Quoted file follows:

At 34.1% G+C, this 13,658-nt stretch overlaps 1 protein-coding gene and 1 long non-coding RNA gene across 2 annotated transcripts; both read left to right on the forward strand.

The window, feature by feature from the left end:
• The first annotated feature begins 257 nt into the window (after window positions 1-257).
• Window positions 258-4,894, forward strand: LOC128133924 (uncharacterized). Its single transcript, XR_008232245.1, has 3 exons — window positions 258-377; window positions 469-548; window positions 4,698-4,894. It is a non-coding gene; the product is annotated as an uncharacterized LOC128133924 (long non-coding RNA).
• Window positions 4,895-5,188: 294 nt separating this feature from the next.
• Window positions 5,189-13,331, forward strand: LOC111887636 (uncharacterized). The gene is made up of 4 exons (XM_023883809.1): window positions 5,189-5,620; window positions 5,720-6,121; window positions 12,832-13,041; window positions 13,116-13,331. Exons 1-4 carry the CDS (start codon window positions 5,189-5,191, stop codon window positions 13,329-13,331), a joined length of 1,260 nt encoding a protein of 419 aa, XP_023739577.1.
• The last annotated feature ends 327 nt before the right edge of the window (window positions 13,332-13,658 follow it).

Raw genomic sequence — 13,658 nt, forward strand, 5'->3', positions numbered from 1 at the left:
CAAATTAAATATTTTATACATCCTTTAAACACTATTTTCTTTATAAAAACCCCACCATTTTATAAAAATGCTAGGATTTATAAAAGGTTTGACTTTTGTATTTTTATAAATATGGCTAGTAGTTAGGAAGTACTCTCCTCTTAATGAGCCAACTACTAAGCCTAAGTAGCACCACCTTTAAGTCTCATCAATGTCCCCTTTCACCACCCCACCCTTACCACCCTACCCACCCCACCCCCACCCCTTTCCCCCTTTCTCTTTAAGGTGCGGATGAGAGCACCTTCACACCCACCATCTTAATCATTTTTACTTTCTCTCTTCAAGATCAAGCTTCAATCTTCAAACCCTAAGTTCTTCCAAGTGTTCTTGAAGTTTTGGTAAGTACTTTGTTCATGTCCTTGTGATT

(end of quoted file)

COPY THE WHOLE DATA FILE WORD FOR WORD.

At 34.1% G+C, this 13,658-nt stretch overlaps 1 protein-coding gene and 1 long non-coding RNA gene across 2 annotated transcripts; both read left to right on the forward strand.

The window, feature by feature from the left end:
• The first annotated feature begins 257 nt into the window (after window positions 1-257).
• Window positions 258-4,894, forward strand: LOC128133924 (uncharacterized). Its single transcript, XR_008232245.1, has 3 exons — window positions 258-377; window positions 469-548; window positions 4,698-4,894. It is a non-coding gene; the product is annotated as an uncharacterized LOC128133924 (long non-coding RNA).
• Window positions 4,895-5,188: 294 nt separating this feature from the next.
• Window positions 5,189-13,331, forward strand: LOC111887636 (uncharacterized). The gene is made up of 4 exons (XM_023883809.1): window positions 5,189-5,620; window positions 5,720-6,121; window positions 12,832-13,041; window positions 13,116-13,331. Exons 1-4 carry the CDS (start codon window positions 5,189-5,191, stop codon window positions 13,329-13,331), a joined length of 1,260 nt encoding a protein of 419 aa, XP_023739577.1.
• The last annotated feature ends 327 nt before the right edge of the window (window positions 13,332-13,658 follow it).

Raw genomic sequence — 13,658 nt, forward strand, 5'->3', positions numbered from 1 at the left:
CAAATTAAATATTTTATACATCCTTTAAACACTATTTTCTTTATAAAAACCCCACCATTTTATAAAAATGCTAGGATTTATAAAAGGTTTGACTTTTGTATTTTTATAAATATGGCTAGTAGTTAGGAAGTACTCTCCTCTTAATGAGCCAACTACTAAGCCTAAGTAGCACCACCTTTAAGTCTCATCAATGTCCCCTTTCACCACCCCACCCTTACCACCCTACCCACCCCACCCCCACCCCTTTCCCCCTTTCTCTTTAAGGTGCGGATGAGAGCACCTTCACACCCACCATCTTAATCATTTTTACTTTCTCTCTTCAAGATCAAGCTTCAATCTTCAAACCCTAAGTTCTTCCAAGTGTTCTTGAAGTTTTGGTAAGTACTTTGTTCATGTCCTTGTGATT